"You can trace the history of the sea in this market. It is one of the oldest in La Paz," Sánchez Ortiz tells me as we walk the market’s ocher tiled floors, passing green plastic bins filled with ice and fish. "Twenty years ago you would see mostly yellow snapper and leopard grouper. They are the best to eat. Now they sell more sand perch, tilefish, and others that used to be thrown back." And all the fish in the market are much smaller than they used to be -- the average length of caught fish has decreased by more than 17 inches in the past 20 years. As we pass a glistening display of yellow snappers, none exceeding a foot in length, Sánchez Ortiz pauses, spreads his hands about three feet apart, and says, "I used to see them this big."
The market is dominated by fish that wouldn’t have appeared on anyone’s plate 10 or 20 years ago. "You can see from looking at the fish here that we’re going deeper into the sea to catch them and fishing further down the food web," says Octavio Aburto Oropeza, a 39-year-old marine biologist at the Scripps Institution of Oceanography in San Diego. He is also an accomplished photographer, and has spent many hours underwater capturing images of exquisite beauty in the Sea of Cortez. A native of Mexico City, he came to La Paz in 1990 to study marine biology at the university here; at the time, it was the only campus in Mexico with a full-fledged program. He became one of Sánchez Ortiz’s students, and they still collaborate frequently. In 2009 they were part of a research team that conducted an extensive survey of the Sea of Cortez, documenting the effects of overfishing and habitat loss. Fish have completely disappeared from some reefs in the northern part of the sea. The absence of grazing fish may explain why bacteria now cover the reefs, a phenomenon referred to by one of the researchers as the rise of the slime.
For much of the past decade, Aburto Oropeza has been working with scientists in the United States and Mexico to identify habitats that are crucial for the long-term viability of fisheries in the Sea of Cortez. His research suggests a practical and economical conservation strategy: to save the sea, and the livelihoods of those who depend on its bounty, it might be enough to protect -- with effective enforcement -- a few key clearly defined areas.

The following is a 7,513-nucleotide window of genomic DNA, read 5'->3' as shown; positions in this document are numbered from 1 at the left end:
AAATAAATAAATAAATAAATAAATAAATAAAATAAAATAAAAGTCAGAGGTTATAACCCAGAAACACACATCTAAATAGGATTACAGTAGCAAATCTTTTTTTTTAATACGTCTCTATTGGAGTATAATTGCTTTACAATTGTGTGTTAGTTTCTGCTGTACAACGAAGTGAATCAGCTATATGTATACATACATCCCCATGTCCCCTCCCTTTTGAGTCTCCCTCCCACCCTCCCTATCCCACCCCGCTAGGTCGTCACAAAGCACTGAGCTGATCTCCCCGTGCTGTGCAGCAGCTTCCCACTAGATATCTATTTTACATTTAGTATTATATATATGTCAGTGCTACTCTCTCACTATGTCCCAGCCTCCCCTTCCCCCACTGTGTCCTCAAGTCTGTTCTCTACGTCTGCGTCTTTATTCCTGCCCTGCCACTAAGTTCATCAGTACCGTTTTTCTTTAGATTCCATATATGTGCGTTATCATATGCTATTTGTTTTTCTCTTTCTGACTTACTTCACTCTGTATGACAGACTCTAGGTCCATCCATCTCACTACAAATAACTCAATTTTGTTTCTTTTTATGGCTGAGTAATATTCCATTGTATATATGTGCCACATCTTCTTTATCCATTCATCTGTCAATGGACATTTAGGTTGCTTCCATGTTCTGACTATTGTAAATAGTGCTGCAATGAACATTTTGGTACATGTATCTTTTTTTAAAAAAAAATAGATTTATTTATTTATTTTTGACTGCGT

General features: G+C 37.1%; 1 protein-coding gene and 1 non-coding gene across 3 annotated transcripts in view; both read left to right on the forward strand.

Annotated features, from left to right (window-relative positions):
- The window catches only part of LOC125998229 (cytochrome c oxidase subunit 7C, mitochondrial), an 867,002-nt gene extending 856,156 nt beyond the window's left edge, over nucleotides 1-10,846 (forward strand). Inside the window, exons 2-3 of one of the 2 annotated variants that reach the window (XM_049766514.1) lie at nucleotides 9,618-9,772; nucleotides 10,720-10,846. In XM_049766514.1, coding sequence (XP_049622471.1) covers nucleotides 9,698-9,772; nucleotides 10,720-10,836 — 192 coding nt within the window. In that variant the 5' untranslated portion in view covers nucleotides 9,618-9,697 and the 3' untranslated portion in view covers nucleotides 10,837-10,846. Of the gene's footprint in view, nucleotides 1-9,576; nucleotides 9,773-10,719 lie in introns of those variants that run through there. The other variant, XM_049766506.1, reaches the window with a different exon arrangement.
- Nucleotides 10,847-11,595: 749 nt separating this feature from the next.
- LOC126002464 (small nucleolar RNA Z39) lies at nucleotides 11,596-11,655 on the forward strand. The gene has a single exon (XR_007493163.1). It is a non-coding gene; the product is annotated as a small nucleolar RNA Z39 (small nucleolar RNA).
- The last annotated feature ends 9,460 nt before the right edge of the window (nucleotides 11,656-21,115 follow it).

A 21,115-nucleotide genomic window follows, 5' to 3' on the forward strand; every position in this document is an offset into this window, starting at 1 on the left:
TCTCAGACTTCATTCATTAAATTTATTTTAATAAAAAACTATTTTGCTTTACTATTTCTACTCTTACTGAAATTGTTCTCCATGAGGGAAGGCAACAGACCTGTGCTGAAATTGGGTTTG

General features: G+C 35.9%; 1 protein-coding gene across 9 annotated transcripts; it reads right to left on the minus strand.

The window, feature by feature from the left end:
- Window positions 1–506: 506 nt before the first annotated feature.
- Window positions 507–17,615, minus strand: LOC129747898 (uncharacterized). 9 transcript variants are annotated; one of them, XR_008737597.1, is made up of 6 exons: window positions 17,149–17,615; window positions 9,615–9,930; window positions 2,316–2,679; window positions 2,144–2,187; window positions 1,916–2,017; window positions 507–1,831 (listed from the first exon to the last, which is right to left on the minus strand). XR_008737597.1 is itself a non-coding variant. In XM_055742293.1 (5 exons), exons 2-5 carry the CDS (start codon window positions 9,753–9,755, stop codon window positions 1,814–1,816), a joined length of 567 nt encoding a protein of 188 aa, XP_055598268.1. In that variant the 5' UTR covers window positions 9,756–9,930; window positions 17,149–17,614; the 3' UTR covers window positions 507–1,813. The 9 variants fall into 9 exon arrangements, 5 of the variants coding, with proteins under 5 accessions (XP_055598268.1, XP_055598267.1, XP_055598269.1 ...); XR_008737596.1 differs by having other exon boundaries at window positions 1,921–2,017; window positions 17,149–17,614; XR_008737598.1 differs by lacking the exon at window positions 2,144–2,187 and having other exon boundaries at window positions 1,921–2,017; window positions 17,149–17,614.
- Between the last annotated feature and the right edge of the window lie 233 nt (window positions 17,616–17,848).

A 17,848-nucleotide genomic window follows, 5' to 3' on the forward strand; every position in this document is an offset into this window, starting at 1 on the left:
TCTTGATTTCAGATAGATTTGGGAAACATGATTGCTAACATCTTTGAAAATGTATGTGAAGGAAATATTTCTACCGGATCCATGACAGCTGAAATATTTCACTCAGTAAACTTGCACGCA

Among those essential habitats are mangrove swamps. The Sea of Cortez marks the northernmost extent of mangroves on the Pacific side of the Americas. Mangroves thrive in shallow tidal lagoons, their stilt-like roots often permanently submerged. As a result of evaporation, tidal shallows can have higher salt concentrations than the sea itself. To survive in this arboricidal environment, mangroves have evolved some unique adaptations: their leaves exude excess salt crystals, and some species have snorkel roots, which grow up through the mud to obtain oxygen. At least a third of all the fish and shellfish caught by small-scale fishermen here spend part of their life cycle in the sheltering, rooty embrace of mangrove swamps. The trees also reduce coastal erosion and storm damage, although that fact seems to have been lost on the developers, cattle ranchers, and shrimp farmers who are cutting them down. (Farmed shrimp are typically raised in large rectangular pens, with networks of dikes. Mangroves are destroyed to make room for the pens and dikes, and to make the pens accessible.) Since the 1970s, parts of the Sea of Cortez have lost more than a quarter of their mangrove forests, and nationwide the rate of destruction has accelerated, with some 2 percent of the remaining mangroves across Mexico now being cleared each year.
This article was made possible by the Jonathan and Maxine Marshall Fund for Environmental Journalism.